Originally published on Thu March 14, 2013 9:57 am
As we prepare to celebrate Pi(e) Day on Thursday (Congress established March 14 as a day to honor both the mathematical constant, 3.14, and our nation's favorite dessert), we find a burgeoning pie scene in Chicago. And it's not of the deep-dish variety.
Hosts George Miller and Kate Scuffle chat with Jill Dunn, artistic director at Pennsylvania Youth Theatre, and Alex Zolgelsand and Sophie Kitch-Peck, actors from "The Hobbit", now showing at the Ice House in Bethlehem. Also joining our hosts, will be artistic director Josh Neth and actor Samantha Beedle of Allentown Public Theatre, talking about their newest production "Parallel Lives."
Poetry and social media join forces once again in April. Tell Me More celebrates National Poetry Month with its 3rd annual Muses and Metaphor series. We'll feature poems exchanged via Twitter by NPR fans — always in 140 characters or fewer. Tweet your poem using the hashtag: #TMMPoetry.
Sheryl Sandberg tells an anecdote in her new book, Lean In, about sitting down with her boss, Mark Zuckerberg, for her first performance review as chief operating officer at Facebook. Zuckerberg told her that her "desire to be liked by everybody would hold [her] back." I hope she's worked on that problem because over the past few weeks, there sure have been a lot of people hating on Sheryl Sandberg.
It's the handwriting that stands out to Cedrick May.
As an associate professor of English at the University of Texas, Arlington, he assigned his doctoral students to find some of the known works by Jupiter Hammon, the first published African-American poet. Hammon's works date back to 1760.
What one student ended up finding was a previously unpublished piece by the poet that shows how deeply he thought about slavery and religion.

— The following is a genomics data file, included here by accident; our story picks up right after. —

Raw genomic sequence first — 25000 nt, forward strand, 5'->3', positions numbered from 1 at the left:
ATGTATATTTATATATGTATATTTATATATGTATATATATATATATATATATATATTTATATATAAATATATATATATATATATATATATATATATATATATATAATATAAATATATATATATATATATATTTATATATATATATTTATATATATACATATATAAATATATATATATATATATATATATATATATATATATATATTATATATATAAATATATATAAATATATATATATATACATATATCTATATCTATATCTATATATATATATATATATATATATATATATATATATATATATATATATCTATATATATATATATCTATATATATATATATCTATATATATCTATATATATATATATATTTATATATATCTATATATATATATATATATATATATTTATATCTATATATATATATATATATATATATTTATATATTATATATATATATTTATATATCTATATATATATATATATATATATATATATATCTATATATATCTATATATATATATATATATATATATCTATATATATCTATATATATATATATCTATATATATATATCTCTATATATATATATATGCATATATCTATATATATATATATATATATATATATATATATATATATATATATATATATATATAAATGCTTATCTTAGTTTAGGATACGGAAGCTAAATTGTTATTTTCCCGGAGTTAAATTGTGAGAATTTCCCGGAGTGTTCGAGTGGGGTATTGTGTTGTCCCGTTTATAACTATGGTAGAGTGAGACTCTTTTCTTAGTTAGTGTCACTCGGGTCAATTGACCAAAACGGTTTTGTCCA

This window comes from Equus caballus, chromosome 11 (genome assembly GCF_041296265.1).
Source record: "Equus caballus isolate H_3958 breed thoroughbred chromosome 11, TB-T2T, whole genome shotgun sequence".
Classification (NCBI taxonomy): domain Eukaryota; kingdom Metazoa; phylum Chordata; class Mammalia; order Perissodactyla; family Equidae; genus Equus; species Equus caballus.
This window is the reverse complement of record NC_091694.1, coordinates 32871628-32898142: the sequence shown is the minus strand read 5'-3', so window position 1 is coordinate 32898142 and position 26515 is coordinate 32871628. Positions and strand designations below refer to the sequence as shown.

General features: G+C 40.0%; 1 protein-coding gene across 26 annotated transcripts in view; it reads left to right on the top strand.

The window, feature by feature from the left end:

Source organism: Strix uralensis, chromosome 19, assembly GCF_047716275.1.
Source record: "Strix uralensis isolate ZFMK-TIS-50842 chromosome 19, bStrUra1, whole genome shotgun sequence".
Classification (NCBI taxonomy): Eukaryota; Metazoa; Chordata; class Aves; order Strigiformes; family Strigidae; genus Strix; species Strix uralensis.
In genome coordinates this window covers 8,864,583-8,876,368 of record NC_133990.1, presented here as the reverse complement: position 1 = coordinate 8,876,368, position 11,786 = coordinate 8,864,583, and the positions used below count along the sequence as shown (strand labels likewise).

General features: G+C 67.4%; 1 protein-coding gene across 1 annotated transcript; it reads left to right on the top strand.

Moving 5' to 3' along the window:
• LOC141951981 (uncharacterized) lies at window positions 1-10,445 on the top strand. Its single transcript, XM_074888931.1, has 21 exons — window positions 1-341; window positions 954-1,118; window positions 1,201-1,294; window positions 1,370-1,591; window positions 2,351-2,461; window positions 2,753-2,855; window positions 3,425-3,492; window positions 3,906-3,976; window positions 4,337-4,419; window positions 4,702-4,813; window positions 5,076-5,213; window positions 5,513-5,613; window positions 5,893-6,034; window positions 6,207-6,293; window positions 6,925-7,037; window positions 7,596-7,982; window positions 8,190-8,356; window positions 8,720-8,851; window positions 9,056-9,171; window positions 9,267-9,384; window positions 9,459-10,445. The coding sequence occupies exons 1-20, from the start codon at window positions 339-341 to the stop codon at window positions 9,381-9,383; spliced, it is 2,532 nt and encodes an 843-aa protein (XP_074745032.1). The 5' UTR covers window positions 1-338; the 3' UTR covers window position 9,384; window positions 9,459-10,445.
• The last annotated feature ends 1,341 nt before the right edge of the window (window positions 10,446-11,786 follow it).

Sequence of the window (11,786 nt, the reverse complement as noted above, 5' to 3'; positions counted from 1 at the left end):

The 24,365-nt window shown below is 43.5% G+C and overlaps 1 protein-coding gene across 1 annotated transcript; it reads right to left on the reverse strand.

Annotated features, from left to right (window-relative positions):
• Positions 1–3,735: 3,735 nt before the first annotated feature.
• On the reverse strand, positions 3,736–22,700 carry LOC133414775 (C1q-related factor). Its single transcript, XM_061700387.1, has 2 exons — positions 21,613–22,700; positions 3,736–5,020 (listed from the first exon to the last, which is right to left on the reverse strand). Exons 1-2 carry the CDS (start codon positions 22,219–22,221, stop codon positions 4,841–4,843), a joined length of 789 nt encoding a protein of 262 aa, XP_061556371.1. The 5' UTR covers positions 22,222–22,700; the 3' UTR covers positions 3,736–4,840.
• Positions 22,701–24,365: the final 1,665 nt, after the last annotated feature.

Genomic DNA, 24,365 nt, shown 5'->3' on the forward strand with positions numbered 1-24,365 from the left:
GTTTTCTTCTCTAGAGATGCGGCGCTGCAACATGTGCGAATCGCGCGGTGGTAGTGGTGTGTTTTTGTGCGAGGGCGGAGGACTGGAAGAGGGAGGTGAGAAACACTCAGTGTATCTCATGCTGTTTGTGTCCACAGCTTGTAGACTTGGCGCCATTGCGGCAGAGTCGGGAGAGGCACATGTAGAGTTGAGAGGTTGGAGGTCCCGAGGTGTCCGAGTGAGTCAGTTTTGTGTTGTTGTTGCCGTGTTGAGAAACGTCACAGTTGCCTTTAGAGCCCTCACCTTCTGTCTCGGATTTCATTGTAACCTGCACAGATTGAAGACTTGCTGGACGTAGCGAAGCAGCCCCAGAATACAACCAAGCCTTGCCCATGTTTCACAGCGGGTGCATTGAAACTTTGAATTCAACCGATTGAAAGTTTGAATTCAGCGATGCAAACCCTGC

Ben Katchor's previous collections of comic strips include The Cardboard Valise; The Jew of New York; Julius Knipl, Real Estate Photographer; and The Beauty Supply District. He was the first cartoonist to receive a MacArthur Genius Fellowship.
Ben Katchor's syndicated comic strips vary in subject — his Julius Knipl: Real Estate Photographer, for example, explores the surreal underside of our urban environment by documenting the inner lives of the spaces and storefronts we walk past every day, while The Cardboard Valise reads like a Fodor's guide to a country that exists only in Franz Kafka's dream journal.
Each episode of "The Bowery Boys" explores a different aspect of New York City history, like how Canal Street, pictured here in 1899, once channeled water from the now-filled Collect Pond.
Credit Library of Congress
"Bowery Boys" co-hosts Tom Meyers and Greg Young call themselves "home-schooled historians," and they do extensive research for their show and its related blog. For an episode about Manhattan's grid pattern, they dug up this map from a book published in 1840.
Credit Library of Congress
Meyers and Young record each episode of "The Bowery Boys" at a kitchen table and feature archival art, like this 1896 lithograph, on their website.
In the 19th century, the Bowery Boys were a street gang that ruled that small section of Manhattan. In the 21st century, the Bowery Boys are two best friends — Tom Meyers and Greg Young — who record a do-it-yourself podcast with the same name.
Meyers and Young love to perform almost as much as they love New York City, and their show traces the unofficial history of the place. They record a few blocks from — you guessed it — the Bowery district.